The interesting question is why does this phenomenon occur when the string simulation doesn’t explicitly use the fourier series?

All that happens is each point has a displacement and velocity, and these are updated based on the distance between its adjacent points, in order to restore it back towards the center. So basically:

If i is every ith point on the string of length, then (i+1) and (i-1) act on i with some force. As every i has a horizontal displacement d and velocity v, the force on i is equal to:

- k( (d

_{i}- d_{i+1}) + (d_{i}- d_{i-1}) )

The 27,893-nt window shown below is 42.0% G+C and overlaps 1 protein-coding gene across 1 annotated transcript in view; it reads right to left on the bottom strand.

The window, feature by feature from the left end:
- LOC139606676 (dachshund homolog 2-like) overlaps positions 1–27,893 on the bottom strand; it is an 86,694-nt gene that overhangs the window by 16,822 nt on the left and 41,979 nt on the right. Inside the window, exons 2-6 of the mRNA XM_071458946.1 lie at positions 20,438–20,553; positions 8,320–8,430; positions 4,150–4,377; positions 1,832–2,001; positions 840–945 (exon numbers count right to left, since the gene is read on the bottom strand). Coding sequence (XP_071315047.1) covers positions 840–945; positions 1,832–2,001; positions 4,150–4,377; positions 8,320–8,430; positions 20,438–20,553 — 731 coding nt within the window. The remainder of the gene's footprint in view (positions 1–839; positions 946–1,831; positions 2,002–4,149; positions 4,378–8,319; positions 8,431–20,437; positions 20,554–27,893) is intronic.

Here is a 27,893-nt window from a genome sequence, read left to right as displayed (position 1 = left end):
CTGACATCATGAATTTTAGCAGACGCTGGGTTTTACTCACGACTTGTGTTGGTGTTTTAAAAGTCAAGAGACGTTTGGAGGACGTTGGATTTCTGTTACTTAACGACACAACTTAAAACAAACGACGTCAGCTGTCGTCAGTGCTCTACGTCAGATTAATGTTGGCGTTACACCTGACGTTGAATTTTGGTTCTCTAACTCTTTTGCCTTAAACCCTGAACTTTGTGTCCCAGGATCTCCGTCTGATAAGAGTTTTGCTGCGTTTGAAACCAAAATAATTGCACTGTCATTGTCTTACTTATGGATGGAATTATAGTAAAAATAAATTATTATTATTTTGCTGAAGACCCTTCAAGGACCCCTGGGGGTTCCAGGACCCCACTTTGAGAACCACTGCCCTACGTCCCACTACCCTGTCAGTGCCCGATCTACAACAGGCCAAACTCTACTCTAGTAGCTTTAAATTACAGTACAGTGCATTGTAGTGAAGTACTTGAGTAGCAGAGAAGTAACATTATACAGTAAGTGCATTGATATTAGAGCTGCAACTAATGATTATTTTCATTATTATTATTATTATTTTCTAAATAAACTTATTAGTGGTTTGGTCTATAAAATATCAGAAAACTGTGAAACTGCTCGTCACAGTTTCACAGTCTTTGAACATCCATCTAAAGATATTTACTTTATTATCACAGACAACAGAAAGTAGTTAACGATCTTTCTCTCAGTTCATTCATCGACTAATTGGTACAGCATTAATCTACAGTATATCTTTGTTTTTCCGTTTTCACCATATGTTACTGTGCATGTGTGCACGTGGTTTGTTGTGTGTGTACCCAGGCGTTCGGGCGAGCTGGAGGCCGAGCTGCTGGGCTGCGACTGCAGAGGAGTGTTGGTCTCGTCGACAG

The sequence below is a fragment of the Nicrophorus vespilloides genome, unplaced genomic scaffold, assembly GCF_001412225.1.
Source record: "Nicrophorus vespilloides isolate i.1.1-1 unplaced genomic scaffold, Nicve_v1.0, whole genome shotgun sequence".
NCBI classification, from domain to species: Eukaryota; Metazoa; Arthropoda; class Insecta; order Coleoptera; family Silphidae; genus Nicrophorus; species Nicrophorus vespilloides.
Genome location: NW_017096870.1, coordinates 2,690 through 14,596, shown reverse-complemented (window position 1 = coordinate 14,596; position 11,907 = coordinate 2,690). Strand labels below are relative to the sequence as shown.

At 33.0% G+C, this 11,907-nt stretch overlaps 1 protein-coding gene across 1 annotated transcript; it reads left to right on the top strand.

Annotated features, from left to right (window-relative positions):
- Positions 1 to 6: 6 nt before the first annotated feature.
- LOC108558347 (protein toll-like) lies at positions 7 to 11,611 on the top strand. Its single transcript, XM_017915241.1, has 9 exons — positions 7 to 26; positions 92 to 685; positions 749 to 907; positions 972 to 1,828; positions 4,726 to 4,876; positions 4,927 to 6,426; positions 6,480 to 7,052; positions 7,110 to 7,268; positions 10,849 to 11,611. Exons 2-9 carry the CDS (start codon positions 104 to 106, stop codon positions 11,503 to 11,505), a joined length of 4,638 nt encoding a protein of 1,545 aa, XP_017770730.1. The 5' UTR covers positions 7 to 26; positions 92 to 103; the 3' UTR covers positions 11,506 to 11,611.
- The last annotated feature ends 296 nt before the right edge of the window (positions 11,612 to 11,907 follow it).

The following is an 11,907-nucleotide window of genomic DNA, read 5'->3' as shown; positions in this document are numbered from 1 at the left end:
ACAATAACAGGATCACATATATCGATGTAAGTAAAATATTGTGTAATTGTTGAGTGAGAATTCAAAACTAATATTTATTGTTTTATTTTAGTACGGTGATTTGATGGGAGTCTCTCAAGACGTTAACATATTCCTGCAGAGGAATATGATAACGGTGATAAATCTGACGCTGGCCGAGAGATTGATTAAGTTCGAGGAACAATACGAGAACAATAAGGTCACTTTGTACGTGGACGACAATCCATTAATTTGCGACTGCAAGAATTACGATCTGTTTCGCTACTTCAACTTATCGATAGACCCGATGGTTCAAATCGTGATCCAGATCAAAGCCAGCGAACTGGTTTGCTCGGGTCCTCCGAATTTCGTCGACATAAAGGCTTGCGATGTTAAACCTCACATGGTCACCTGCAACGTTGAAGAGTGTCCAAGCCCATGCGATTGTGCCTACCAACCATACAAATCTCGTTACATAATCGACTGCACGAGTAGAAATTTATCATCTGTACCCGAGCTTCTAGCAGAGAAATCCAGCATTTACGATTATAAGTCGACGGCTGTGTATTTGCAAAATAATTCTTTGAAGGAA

where k is a hookes law spring constant. This rearranges nicely to get rid of the brackets:

k( d

_{i+1}+ d_{i-1}- 2*d_{i})

This just means that each point is accelerated towards its adjacents, but expressed in awkward notation. I’ll draw a diagram at some point.

But yes, what motivates this really basic simulation to behave like a fourier series, and what aspect of it dictates the maximum number of apparent harmonics?